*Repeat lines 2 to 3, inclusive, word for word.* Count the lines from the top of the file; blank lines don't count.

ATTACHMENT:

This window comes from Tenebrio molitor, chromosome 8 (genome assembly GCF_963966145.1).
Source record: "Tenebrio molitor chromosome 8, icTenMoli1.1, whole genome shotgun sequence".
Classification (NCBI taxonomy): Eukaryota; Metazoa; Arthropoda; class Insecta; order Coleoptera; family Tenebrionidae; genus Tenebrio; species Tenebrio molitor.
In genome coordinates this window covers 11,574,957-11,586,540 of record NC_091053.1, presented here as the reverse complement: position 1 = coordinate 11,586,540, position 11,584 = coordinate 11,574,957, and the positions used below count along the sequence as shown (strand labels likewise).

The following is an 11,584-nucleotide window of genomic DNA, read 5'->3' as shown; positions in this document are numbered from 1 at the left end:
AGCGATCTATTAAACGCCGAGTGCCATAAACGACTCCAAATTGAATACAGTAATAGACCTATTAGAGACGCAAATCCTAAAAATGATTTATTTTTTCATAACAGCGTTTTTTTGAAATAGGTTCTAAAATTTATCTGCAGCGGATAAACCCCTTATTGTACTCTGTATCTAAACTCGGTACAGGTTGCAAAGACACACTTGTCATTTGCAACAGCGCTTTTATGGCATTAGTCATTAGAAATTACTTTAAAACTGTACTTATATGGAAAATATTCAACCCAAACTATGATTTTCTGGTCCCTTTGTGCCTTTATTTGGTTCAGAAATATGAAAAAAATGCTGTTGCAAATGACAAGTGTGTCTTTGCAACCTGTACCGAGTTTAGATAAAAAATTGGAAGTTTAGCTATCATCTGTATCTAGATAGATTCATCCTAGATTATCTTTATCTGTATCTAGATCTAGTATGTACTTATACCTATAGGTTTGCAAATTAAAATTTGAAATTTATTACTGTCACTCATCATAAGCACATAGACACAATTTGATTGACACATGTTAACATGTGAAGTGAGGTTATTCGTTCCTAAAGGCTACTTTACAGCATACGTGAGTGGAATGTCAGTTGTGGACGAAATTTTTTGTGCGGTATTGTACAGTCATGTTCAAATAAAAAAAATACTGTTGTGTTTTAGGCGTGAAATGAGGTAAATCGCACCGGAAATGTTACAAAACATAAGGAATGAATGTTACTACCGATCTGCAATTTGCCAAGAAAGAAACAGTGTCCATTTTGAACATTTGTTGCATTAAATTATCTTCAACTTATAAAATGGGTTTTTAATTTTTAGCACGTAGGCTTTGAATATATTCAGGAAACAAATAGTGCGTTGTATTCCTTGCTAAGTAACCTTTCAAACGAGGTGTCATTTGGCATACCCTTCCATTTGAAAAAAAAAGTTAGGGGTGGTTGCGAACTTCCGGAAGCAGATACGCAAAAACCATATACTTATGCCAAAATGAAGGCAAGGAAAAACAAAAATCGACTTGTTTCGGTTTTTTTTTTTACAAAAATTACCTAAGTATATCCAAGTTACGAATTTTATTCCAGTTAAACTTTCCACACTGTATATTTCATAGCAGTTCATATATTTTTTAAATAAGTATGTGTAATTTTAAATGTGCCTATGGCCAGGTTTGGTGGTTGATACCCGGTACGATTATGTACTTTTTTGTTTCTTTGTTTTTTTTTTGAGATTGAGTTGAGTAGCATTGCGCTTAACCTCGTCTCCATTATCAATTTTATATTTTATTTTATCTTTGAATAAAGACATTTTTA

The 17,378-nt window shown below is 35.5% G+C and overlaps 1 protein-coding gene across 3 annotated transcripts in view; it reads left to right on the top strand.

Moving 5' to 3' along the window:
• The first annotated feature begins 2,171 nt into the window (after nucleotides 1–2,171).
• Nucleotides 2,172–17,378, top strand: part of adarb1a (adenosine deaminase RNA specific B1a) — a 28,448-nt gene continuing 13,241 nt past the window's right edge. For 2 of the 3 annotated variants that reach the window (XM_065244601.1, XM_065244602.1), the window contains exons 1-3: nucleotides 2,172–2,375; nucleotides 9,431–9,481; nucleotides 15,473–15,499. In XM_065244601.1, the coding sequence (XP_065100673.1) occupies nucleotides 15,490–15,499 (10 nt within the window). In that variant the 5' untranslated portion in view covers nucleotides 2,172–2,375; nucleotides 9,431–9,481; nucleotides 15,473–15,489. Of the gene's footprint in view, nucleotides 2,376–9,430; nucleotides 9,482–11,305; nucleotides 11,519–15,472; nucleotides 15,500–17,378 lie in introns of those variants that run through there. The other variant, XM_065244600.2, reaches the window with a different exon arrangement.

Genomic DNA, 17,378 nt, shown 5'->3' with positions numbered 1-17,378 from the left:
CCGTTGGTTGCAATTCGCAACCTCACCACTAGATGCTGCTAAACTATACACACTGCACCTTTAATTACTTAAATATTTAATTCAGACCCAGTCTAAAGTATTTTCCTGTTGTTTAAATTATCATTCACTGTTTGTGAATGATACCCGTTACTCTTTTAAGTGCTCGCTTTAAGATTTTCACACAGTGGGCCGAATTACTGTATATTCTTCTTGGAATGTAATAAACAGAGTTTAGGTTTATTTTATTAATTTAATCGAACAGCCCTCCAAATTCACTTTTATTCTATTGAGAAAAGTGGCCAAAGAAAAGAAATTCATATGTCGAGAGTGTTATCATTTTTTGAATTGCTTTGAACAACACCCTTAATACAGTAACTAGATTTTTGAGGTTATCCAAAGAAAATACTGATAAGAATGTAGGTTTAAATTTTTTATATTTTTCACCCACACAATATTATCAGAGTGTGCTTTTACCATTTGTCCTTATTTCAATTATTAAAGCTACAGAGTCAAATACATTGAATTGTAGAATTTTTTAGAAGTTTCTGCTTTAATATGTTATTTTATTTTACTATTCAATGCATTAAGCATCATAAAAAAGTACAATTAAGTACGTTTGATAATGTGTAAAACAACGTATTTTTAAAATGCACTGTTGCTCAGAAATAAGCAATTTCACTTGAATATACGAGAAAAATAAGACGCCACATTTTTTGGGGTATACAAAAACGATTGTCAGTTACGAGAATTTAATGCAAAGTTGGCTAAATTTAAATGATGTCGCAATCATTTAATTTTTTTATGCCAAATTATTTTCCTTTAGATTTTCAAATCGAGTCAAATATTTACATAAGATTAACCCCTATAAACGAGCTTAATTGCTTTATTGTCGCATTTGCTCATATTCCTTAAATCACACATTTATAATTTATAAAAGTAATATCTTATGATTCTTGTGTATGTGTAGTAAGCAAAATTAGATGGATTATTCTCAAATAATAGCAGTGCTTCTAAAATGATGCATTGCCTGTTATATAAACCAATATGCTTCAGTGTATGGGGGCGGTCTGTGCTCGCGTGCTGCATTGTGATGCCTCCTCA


Source record: "Tenebrio molitor chromosome 8, icTenMoli1.1, whole genome shotgun sequence".
Classification (NCBI taxonomy): Eukaryota; Metazoa; Arthropoda; class Insecta; order Coleoptera; family Tenebrionidae; genus Tenebrio; species Tenebrio molitor.